Mark Crossley: The dark arts behind saving a Le Tissier pen

The only goalkeeper to … The post Mark Crossley: The dark arts behind saving a Le Tissier pen appeared first on Football365.

Mark Crossley: The dark arts behind saving a Le Tissier pen

Of course penalty-kicks were invented by a gambler. In 1890, Irish millionaire William McCrum first proposed penalties as a way of stopping the rough-and-ready methods of cynical defenders, who were partial to knee a striker in the stomach if ever they threatened to score.

McCrum, the man who later had to sell off the cotton mill from which he earned his own fortune to pay off debts wracked up on the tables of Monte Carlo, had given birth to football’s answer to Russian roulette. Get it right, you’re a hero. Get it wrong, you’re fucked. Proper fucked.

Think back to the most significant penalties you can remember and you almost always visualise the taker, and the agony or ecstasy that followed.

But what about the person stood all alone 12 yards away, facing not only the other 21 players on the pitch but also the thousands of fans filling three quarters of the stadium?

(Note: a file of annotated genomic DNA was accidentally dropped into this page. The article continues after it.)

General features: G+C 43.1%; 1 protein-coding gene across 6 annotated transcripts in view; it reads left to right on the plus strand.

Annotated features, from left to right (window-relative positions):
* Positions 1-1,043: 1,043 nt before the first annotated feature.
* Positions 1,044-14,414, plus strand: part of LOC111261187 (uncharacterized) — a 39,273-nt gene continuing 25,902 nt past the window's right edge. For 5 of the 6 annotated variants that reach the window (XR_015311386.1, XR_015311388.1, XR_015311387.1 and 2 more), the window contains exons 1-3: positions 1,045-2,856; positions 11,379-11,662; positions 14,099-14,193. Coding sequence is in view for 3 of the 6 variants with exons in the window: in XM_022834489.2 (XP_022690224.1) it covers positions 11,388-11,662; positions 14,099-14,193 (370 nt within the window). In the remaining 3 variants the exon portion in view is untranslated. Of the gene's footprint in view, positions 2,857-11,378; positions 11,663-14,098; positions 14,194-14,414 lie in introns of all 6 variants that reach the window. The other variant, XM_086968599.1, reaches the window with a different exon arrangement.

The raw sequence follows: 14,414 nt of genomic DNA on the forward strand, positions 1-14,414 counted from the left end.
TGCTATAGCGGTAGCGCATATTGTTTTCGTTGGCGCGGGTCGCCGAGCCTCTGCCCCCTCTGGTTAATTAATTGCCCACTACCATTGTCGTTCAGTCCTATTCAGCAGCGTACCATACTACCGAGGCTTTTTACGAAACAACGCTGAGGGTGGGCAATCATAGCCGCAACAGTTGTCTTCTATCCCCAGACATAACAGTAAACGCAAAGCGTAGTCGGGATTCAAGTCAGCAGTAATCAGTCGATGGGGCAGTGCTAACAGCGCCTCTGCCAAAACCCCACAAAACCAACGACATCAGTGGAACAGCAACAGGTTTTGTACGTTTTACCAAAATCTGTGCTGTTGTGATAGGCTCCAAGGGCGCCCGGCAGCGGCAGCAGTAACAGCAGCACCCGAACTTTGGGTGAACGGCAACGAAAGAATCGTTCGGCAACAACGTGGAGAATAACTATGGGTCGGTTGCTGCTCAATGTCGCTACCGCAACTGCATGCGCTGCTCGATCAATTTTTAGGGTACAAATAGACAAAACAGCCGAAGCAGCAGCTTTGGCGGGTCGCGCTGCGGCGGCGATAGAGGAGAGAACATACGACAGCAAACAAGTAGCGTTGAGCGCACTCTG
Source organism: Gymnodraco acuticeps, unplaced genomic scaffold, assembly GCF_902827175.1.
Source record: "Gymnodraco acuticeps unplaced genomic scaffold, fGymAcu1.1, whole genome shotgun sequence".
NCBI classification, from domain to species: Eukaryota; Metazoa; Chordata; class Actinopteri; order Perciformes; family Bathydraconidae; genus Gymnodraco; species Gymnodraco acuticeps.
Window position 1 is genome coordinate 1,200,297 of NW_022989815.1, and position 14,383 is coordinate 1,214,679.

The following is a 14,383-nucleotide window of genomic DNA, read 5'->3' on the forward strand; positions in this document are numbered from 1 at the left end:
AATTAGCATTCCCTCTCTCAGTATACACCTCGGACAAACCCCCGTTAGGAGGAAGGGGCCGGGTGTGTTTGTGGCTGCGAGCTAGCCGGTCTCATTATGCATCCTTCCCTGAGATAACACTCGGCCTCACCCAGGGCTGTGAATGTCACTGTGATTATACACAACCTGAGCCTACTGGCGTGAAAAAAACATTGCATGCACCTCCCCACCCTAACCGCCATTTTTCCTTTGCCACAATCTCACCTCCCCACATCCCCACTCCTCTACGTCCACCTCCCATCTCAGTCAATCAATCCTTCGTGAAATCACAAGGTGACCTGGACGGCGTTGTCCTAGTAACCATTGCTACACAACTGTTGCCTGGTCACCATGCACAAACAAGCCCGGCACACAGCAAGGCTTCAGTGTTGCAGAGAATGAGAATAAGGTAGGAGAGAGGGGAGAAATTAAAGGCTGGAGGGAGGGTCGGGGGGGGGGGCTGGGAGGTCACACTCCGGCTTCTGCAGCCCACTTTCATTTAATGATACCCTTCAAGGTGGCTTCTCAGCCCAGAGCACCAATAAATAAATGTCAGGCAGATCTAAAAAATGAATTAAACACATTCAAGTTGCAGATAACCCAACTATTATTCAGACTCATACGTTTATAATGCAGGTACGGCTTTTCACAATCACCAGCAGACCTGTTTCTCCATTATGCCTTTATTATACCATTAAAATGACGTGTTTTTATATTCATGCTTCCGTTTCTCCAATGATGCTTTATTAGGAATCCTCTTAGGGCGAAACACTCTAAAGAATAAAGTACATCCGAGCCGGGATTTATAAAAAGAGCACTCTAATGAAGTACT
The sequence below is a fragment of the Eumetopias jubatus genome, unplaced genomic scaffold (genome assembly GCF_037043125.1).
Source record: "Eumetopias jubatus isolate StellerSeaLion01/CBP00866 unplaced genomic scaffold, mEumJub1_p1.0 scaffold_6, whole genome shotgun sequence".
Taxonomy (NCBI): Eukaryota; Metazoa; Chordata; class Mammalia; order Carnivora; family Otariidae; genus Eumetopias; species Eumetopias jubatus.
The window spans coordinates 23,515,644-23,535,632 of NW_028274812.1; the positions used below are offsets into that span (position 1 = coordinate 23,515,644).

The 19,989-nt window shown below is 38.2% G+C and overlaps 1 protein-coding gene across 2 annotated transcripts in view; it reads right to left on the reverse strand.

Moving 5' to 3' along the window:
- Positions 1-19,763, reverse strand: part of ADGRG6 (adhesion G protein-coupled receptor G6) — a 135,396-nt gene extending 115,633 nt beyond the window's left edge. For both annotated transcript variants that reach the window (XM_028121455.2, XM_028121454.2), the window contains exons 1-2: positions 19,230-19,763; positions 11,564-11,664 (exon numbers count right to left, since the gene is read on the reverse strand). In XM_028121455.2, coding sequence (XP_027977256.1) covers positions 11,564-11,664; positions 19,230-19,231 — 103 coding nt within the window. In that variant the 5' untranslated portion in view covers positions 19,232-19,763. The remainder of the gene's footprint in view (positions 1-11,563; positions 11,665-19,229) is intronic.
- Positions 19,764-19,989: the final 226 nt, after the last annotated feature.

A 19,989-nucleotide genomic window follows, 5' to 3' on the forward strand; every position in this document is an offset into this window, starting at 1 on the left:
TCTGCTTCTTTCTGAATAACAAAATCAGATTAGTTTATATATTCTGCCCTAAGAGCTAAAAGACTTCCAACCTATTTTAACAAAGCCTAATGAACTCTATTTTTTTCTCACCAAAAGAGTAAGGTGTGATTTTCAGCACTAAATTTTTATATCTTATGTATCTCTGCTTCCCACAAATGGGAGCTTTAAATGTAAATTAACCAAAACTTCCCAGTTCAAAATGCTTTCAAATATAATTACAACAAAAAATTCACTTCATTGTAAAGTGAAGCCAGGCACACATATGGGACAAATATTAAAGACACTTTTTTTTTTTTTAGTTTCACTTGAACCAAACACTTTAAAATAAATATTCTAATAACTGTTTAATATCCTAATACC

In episode three of the second series of , the award-winning Spotify Originals podcast produced by MUNDIAL, we’re given a brilliant insight into how goalkeepers think and feel when they find themselves staring down the barrel of a shot from 12 yards.

Stories From 12 Yards looks at three tales of penalty history, as told by the people that were there. The second of the three stories deals with the psychology and skill involved in saving a penalty, courtesy of Mark Crossley, the former Nottingham Forest goalkeeper who astonishingly kept out over 50% of penalties he ever faced.

The post Mark Crossley: The dark arts behind saving a Le Tissier pen appeared first on Football365.

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